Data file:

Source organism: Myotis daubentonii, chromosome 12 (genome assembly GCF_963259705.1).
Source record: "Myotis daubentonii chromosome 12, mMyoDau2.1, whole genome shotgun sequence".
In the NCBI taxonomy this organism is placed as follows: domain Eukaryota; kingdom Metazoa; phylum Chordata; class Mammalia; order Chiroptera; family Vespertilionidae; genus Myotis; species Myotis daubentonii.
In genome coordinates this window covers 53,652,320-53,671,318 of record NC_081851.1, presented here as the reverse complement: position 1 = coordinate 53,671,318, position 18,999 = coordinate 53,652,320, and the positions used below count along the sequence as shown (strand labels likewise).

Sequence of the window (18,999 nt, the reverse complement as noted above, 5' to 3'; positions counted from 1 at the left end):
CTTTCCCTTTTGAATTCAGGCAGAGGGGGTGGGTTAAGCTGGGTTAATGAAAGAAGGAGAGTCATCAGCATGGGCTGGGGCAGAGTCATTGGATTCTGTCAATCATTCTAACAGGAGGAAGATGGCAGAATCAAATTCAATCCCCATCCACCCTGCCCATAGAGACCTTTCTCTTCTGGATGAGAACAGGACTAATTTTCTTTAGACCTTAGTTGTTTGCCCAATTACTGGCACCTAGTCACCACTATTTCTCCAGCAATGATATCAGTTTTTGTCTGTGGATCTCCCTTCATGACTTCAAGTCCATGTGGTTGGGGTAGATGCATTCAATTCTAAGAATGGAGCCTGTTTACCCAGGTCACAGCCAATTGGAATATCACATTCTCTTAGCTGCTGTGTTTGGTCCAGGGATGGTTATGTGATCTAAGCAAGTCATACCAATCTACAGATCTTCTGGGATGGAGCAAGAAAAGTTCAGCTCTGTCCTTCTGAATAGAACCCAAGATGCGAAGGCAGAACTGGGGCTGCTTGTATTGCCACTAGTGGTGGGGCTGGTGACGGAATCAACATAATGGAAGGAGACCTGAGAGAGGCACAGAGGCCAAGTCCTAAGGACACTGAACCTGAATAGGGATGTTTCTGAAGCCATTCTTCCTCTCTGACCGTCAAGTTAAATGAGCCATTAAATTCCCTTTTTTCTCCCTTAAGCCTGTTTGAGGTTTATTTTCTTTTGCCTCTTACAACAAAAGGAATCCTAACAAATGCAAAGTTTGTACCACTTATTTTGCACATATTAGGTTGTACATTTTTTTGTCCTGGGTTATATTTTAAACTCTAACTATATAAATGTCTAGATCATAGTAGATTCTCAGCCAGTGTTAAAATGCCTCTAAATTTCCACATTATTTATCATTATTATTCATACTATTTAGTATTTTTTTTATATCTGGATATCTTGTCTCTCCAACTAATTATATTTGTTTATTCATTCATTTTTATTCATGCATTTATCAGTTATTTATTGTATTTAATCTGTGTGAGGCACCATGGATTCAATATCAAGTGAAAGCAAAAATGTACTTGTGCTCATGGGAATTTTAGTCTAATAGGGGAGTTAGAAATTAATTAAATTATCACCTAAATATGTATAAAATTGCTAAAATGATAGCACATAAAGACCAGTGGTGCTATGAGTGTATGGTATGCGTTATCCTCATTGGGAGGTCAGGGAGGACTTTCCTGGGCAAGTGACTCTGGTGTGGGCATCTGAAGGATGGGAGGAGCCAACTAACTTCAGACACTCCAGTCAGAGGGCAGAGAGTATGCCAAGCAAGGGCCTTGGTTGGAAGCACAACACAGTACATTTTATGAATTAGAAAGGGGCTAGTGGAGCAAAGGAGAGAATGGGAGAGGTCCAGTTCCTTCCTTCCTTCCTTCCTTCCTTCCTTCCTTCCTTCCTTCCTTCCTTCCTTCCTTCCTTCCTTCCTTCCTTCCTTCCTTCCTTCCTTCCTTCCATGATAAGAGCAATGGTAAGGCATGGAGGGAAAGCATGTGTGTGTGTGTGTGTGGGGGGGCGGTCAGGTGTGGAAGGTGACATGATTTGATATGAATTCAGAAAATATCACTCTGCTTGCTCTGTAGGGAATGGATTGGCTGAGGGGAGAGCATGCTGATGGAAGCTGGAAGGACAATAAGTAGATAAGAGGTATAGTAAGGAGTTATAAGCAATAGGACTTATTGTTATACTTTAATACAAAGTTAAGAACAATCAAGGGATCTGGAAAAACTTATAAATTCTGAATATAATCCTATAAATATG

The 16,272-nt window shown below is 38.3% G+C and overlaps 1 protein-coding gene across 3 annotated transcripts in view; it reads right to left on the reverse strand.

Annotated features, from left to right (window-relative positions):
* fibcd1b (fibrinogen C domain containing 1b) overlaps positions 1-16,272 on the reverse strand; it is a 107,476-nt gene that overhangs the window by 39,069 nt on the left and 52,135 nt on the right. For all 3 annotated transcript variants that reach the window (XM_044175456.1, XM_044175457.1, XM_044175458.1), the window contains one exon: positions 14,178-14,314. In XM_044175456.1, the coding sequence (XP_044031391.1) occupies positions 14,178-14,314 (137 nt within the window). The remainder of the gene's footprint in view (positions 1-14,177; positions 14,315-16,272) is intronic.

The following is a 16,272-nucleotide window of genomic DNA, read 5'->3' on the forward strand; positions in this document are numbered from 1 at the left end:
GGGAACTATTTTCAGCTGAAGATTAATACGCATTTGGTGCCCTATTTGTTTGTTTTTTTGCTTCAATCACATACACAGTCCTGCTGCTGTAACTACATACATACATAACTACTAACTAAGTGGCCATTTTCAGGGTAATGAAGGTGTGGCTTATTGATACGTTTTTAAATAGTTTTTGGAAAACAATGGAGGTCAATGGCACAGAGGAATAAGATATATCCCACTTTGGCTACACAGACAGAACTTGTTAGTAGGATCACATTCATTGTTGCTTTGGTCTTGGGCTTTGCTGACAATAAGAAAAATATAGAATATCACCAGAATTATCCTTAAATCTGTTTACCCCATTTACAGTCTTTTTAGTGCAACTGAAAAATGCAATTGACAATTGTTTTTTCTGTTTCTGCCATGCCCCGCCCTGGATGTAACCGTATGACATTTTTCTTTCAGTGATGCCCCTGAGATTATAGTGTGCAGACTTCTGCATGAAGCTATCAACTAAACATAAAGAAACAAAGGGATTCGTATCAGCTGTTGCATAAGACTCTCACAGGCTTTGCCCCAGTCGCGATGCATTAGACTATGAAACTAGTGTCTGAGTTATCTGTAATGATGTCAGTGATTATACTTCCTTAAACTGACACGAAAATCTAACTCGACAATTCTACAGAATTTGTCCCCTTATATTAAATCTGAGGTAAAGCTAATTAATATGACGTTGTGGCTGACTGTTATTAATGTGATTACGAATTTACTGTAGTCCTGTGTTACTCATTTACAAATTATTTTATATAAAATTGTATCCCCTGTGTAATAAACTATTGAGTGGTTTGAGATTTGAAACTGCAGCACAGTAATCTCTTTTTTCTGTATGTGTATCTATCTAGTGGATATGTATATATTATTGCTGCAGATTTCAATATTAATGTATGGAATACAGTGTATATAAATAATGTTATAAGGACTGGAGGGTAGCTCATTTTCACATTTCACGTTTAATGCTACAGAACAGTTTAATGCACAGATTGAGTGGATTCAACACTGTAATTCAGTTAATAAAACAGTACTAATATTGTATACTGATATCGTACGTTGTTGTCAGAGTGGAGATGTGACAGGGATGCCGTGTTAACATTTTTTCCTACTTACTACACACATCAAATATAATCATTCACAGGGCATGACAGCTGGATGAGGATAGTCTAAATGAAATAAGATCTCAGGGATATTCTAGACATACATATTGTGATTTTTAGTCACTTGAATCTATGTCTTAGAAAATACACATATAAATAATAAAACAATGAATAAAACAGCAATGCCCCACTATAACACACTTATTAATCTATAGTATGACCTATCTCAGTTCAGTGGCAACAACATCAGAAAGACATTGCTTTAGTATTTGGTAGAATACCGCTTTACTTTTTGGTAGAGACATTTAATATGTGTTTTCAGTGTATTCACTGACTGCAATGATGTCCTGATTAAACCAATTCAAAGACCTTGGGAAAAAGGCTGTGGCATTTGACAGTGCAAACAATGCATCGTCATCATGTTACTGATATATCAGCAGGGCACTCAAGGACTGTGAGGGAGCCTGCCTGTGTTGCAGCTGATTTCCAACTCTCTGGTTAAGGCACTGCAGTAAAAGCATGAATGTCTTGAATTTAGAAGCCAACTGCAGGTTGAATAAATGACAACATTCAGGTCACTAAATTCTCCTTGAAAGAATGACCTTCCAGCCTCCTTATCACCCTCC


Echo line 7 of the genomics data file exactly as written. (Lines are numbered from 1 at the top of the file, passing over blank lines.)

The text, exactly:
The 16,272-nt window shown below is 38.3% G+C and overlaps 1 protein-coding gene across 3 annotated transcripts in view; it reads right to left on the reverse strand.